If your driver has the grades (typically a minimum 3.0 GPA), you might want to consider the "good student" discount. Your insurance company would require proof, such as a transcript every policy period. Below are some estimates of the Good Student Discount and the Good Driver (explained below).


Savings for Good Student and Defensive Discount

Age Male Female
16 $439 $248
17 $348 $222
18 $338 $197
19 $278 $160


Defensive driver discount

Another option is what’s called a defensive driver discount. Young drivers who have taken a professional driving course are less likely to receive a citation or get into an accident. The exact requirements and specifications for this discount vary, so consult your insurance company for details!



Keeping a clean driving record

Because teens are already more likely to be in an accident or get a citation, it is imperative for your insurance rate (and really, their safety) to keep out of trouble. Texting while driving, speeding, or being in an at-fault accident can seriously affect your premium. In a state-by-state breakdown, DUIs and racing (on average the most expensive citations) raise insurance premiums by at least 40%. Moreover, most insurance companies offer a good driver discount which is dependent on a clean driving record.


Average Increase in Annual Premium in 2016

Accident/Violation Premium Increase
None
Speeding 11 - 15 MPH Over Limit $141
Speeding 16 - 20 MPH Over Limit $153
Speeding 21 - 25 MPH Over Limit $165
At-Fault Accident $306
Reckless Driving $499
Racing $523
DUI $529


Getting them their own policy

If you are less concerned about the price and more about your teenage driver affecting your policy, you may consider getting a separate policy. Any accident, ticket, or claim would fall on their policy and thus only affect their rate. This, however, might not be possible for every insurance company as some will require anyone living in the residence to be on the same policy.



Umbrella policy

In keeping with this idea of adding a teenage driver, you may want to consider some additional coverage in the form of umbrella insurance. Your umbrella policy acts like it’s namesake; it creates an overarching roof over you, your family, and your assets in the event you are found legally liable for damages.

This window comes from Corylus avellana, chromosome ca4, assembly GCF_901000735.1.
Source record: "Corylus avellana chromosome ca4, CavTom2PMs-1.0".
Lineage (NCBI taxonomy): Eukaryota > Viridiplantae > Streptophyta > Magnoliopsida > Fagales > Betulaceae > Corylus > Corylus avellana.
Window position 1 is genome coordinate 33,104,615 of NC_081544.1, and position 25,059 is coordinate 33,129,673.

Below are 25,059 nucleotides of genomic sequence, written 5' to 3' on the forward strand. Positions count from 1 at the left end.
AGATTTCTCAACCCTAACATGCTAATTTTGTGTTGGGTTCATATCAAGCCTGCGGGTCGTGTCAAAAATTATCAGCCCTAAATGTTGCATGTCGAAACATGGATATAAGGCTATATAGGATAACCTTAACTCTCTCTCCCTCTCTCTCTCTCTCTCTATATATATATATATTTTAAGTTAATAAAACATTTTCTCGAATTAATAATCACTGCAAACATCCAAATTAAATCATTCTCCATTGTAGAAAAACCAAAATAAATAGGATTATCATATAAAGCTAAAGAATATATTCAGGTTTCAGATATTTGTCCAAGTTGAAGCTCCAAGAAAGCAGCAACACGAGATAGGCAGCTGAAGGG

An umbrella policy can cover you in a couple of ways you might find useful. It extends the additional liability coverage for your homeowners, auto, and other lines of insurance which apply after the policy limits have exhausted themselves. For example, you or your teenager cause an auto accident and it causes $300,000 in bodily injury damages. In the event your auto policy has a maximum limit of $150,000, your umbrella policy would cover the remaining half.

Furthermore, your umbrella will provide liability coverage in a few other areas that are usually excluded from typical liability coverage. Namely, false arrest, libel, slander, and some liability coverage on a rental you own. In terms of how much of umbrella insurance you should receive, it is recommended the coverage amount should be equal to your combined household income. An additional bonus of adding an umbrella policy is that if you purchase it with the same company as your auto or homeowners (or both), you can receive a bundling discount.





Your fabulous 40s: summed up


After your 50s, your 40s will be the time you will statistically pay the least amount for car insurance. You're entering a phase of your life where you're financially stable, a safe driver, and adding more lines of insurance all of which equates to a profitable investment to an insurance company. Because your appeal to companies in this industry is so high, you should always consider the fact you could be getting a better deal elsewhere. It is for this reason exactly, we recommend looking for car insurance every 6 months.